Wednesday, January 23, 2019

A Night under the Blood Moon

~David Breeckner, Executive Director

What do the moon, hot dogs, and museums have in common?  This past Sunday night, January 20, they all came together for a massive public event at Imperial Valley Desert Museum.  611 guests joined Museum staff, volunteers, and their Board of Directors for a night under the stars at its first stargazing event of the new year -- a total lunar eclipse and Blood Moon! 

It was a big night at IVDM.  The Museum hosts a number of stargazing events across the year, which are always well attended.  But the Blood Moon Eclipse was something different.  With nearly three times our usual attendance, visitors from as far away as Julian, Lakeside, and Yuma came to IVDM to relax under the night sky.  Though the weather wasn't as kind as we'd first hoped -- our evening's host, Mike Rood, did put a call into NASA to see about the cloud cover, but there was nothing that could be done!  Nevertheless, the brightness of the full moon shone through.  Despite a slight haze through the clouds themselves, the crowd still marveled as the moon slowly traveled in full into the Earth's shadow... and disappeared.

A lunar eclipse takes place when the moon passes through a part or all of the of the Earth's 2 shadows.  That's right -- 2 shadows!  The umbra and penumbra represent a range of shadows, from ones that block the full effects of the sun and are darkest -- found on the side of the Earth directly opposite the sun -- to a partial shadow that fans out from the umbra like shades of grey as portions of the solar light sneak around the sides of the planet.  What you see at an eclipse depends on these shadows -- a penumbral eclipse is subtle and hard to spot, while partial and total eclipses are visible to the naked eye.  Visitors this past Sunday were fortunate to experience all three!  These were added to by the "blood" effect of the Blood Moon, created from the tint of sunlight passing through the Earth's atmosphere and bathing it in a reddish-orange glow.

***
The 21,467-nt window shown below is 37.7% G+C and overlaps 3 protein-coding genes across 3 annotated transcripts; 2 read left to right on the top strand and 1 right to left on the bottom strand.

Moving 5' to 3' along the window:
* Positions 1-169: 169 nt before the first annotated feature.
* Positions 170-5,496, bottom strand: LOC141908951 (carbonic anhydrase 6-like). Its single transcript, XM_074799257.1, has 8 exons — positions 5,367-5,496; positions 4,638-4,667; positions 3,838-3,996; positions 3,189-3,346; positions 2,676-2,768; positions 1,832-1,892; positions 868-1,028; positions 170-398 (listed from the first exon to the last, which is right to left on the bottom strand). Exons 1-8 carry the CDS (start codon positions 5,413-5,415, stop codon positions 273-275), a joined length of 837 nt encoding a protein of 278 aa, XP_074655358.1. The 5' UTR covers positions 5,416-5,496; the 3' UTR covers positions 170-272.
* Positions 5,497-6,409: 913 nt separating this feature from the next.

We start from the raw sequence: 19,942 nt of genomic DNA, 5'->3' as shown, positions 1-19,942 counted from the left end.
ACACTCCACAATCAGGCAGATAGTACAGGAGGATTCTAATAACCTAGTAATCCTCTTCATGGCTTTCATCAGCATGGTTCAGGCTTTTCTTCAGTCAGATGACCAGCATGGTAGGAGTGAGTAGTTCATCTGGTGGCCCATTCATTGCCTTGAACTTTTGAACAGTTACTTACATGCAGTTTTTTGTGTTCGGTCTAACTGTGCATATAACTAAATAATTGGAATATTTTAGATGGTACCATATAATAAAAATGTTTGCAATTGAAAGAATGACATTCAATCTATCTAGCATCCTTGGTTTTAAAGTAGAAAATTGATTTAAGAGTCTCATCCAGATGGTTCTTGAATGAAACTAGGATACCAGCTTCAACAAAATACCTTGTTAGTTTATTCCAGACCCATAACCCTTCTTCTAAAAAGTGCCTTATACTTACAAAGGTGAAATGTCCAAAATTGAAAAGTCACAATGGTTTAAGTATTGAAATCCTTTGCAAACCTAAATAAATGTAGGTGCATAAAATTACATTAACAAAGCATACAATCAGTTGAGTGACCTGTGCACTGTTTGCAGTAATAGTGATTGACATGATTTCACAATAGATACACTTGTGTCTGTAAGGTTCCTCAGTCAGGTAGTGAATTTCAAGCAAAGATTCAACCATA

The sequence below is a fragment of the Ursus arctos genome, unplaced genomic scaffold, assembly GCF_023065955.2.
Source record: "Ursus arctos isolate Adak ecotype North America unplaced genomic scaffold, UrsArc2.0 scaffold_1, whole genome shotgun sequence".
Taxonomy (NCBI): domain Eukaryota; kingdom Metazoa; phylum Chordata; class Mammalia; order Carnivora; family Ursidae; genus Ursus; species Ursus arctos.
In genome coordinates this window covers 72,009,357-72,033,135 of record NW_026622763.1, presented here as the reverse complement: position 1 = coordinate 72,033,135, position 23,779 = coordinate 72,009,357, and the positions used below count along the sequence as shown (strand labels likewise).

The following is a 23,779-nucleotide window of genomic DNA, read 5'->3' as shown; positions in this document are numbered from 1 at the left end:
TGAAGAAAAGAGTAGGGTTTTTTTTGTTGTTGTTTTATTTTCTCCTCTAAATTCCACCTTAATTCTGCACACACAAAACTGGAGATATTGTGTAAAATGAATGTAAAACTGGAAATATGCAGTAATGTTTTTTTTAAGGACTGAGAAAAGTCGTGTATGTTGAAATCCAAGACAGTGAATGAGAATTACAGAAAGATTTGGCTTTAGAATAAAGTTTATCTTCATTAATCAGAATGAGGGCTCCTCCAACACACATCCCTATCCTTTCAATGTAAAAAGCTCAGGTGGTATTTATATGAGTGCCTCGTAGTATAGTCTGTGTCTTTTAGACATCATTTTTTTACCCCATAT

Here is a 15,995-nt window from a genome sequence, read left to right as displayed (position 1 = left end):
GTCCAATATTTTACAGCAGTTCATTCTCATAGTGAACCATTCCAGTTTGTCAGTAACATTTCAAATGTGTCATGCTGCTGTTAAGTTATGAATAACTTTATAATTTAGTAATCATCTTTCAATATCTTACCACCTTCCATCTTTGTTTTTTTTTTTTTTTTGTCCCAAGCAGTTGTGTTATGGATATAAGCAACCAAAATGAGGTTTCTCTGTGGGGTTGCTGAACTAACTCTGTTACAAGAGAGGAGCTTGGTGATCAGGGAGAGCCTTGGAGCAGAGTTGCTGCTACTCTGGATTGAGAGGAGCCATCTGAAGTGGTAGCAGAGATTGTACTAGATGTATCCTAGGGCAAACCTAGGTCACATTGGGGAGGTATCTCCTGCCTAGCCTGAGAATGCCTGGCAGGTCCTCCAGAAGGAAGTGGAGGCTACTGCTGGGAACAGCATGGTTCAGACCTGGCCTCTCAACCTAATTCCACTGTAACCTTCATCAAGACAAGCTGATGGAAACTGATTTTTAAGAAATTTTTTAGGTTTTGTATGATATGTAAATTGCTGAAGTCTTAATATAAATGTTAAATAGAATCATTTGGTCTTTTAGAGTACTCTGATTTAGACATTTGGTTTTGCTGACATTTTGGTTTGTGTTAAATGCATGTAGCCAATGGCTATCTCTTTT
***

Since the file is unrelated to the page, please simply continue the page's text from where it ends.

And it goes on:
For many, it was their first time to the Museum.  Welcomed by the smell of cooking hot dogs and chili, and guided by a string of red rope lights, these newcomers and returning guests alike each saw and experienced something new.  From a parking lot filled to capacity, to a groundscape filled with families on blankets, lawn chairs, and canopies, the IVDM and its guests made Sunday night in Imperial Valley a signature community event of the MLK weekend.  Looking like something closer to a crowd gathered for fireworks on July 4, it was inspiring to see so many come out to enjoy and marvel at the movements of the sun and moon, and our place in the night sky.  

I'm thrilled at the way the community came together for the night.  From our great volunteers who worked over a hot grill to serve up tasty bites, to our Board members and staff who kept the night on track and everyone happy, to our Master of Ceremonies Mike Rood, and to our guests who took the time out of their evenings to spend it with us.  Together, it made for an incredible night, and a fantastic start to the Museum in the new year.  I cannot wait to see what else lies ahead.